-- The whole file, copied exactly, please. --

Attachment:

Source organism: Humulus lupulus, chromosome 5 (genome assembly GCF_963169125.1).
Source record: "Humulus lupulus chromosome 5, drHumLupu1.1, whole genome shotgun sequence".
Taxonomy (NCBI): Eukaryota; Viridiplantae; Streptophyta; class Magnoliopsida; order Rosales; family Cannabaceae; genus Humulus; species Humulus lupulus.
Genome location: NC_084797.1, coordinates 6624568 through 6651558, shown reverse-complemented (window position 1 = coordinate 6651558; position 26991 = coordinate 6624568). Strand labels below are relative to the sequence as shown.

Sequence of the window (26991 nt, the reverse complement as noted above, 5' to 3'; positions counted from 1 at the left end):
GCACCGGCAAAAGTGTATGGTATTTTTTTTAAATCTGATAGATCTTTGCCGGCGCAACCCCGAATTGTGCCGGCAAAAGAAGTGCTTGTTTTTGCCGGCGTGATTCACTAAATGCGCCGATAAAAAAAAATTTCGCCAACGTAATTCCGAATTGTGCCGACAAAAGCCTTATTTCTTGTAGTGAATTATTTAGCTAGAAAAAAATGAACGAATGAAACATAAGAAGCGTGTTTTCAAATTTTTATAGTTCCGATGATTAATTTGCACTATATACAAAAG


Source organism: Humulus lupulus, chromosome 5 (genome assembly GCF_963169125.1).
Source record: "Humulus lupulus chromosome 5, drHumLupu1.1, whole genome shotgun sequence".
Taxonomy (NCBI): Eukaryota; Viridiplantae; Streptophyta; class Magnoliopsida; order Rosales; family Cannabaceae; genus Humulus; species Humulus lupulus.
Genome location: NC_084797.1, coordinates 6624568 through 6651558, shown reverse-complemented (window position 1 = coordinate 6651558; position 26991 = coordinate 6624568). Strand labels below are relative to the sequence as shown.

Sequence of the window (26991 nt, the reverse complement as noted above, 5' to 3'; positions counted from 1 at the left end):
GCACCGGCAAAAGTGTATGGTATTTTTTTTAAATCTGATAGATCTTTGCCGGCGCAACCCCGAATTGTGCCGGCAAAAGAAGTGCTTGTTTTTGCCGGCGTGATTCACTAAATGCGCCGATAAAAAAAAATTTCGCCAACGTAATTCCGAATTGTGCCGACAAAAGCCTTATTTCTTGTAGTGAATTATTTAGCTAGAAAAAAATGAACGAATGAAACATAAGAAGCGTGTTTTCAAATTTTTATAGTTCCGATGATTAATTTGCACTATATACAAAAG